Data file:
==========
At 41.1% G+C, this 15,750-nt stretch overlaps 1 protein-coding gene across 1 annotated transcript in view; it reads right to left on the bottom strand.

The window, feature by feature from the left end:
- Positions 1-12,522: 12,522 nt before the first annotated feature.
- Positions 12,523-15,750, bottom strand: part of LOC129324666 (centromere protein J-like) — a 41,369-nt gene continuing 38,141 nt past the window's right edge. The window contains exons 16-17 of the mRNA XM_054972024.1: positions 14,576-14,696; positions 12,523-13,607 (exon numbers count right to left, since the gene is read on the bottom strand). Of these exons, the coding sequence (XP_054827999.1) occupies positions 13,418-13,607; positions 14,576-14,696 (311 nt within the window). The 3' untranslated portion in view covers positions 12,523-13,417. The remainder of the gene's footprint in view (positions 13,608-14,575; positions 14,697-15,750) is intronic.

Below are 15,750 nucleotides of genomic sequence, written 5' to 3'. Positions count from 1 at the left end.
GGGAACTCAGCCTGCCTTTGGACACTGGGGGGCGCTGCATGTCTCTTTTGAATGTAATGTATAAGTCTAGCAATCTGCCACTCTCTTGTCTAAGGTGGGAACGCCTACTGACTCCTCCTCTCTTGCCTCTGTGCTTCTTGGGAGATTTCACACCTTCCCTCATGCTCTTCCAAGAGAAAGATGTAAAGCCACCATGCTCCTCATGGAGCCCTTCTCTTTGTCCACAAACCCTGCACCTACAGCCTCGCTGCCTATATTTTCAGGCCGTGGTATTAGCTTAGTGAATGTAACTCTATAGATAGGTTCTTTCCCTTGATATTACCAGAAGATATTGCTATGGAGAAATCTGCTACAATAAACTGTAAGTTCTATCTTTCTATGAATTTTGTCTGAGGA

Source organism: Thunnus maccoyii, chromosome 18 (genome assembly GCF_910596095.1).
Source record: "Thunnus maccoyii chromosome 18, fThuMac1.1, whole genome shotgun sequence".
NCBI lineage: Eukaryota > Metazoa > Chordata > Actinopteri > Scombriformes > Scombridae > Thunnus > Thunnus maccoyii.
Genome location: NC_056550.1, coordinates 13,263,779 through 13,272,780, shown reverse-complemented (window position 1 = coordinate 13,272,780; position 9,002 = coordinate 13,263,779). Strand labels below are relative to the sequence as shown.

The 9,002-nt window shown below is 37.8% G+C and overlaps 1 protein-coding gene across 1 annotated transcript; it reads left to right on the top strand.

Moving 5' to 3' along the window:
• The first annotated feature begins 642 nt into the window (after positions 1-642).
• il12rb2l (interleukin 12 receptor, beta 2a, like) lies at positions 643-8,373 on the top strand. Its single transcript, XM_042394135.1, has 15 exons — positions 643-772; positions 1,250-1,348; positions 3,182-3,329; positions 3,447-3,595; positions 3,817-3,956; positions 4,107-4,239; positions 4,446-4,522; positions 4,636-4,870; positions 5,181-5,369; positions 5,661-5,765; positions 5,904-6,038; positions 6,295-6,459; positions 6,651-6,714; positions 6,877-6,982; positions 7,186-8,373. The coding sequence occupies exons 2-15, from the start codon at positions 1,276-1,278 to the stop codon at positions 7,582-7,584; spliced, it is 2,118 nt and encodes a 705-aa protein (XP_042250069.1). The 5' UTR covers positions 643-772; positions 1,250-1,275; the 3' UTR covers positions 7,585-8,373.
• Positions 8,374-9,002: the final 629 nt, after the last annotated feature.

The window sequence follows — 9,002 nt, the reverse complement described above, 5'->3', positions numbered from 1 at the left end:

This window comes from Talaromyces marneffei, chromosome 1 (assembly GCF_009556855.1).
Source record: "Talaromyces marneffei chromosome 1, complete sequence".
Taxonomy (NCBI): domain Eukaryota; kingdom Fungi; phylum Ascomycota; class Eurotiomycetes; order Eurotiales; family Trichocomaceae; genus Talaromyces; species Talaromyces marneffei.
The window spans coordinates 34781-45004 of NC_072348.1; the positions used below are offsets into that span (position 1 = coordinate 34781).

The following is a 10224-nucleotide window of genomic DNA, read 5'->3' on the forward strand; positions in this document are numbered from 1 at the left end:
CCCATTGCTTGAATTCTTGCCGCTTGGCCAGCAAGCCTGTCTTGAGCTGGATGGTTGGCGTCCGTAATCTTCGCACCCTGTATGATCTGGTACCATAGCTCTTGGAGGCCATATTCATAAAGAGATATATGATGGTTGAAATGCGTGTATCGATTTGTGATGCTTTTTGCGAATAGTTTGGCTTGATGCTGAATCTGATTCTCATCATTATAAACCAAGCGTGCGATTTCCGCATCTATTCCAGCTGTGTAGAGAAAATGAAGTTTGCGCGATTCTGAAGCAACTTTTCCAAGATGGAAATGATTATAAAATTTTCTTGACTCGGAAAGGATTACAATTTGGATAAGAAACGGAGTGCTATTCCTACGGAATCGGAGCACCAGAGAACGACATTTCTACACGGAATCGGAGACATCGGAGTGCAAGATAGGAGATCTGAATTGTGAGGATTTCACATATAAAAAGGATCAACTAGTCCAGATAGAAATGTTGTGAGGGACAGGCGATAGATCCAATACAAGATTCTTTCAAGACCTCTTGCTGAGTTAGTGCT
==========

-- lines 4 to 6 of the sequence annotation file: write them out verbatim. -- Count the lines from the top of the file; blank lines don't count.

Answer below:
- Positions 12,523-15,750, bottom strand: part of LOC129324666 (centromere protein J-like) — a 41,369-nt gene continuing 38,141 nt past the window's right edge. The window contains exons 16-17 of the mRNA XM_054972024.1: positions 14,576-14,696; positions 12,523-13,607 (exon numbers count right to left, since the gene is read on the bottom strand). Of these exons, the coding sequence (XP_054827999.1) occupies positions 13,418-13,607; positions 14,576-14,696 (311 nt within the window). The 3' untranslated portion in view covers positions 12,523-13,417. The remainder of the gene's footprint in view (positions 13,608-14,575; positions 14,697-15,750) is intronic.

Below are 15,750 nucleotides of genomic sequence, written 5' to 3'. Positions count from 1 at the left end.
GGGAACTCAGCCTGCCTTTGGACACTGGGGGGCGCTGCATGTCTCTTTTGAATGTAATGTATAAGTCTAGCAATCTGCCACTCTCTTGTCTAAGGTGGGAACGCCTACTGACTCCTCCTCTCTTGCCTCTGTGCTTCTTGGGAGATTTCACACCTTCCCTCATGCTCTTCCAAGAGAAAGATGTAAAGCCACCATGCTCCTCATGGAGCCCTTCTCTTTGTCCACAAACCCTGCACCTACAGCCTCGCTGCCTATATTTTCAGGCCGTGGTATTAGCTTAGTGAATGTAACTCTATAGATAGGTTCTTTCCCTTGATATTACCAGAAGATATTGCTATGGAGAAATCTGCTACAATAAACTGTAAGTTCTATCTTTCTATGAATTTTGTCTGAGGA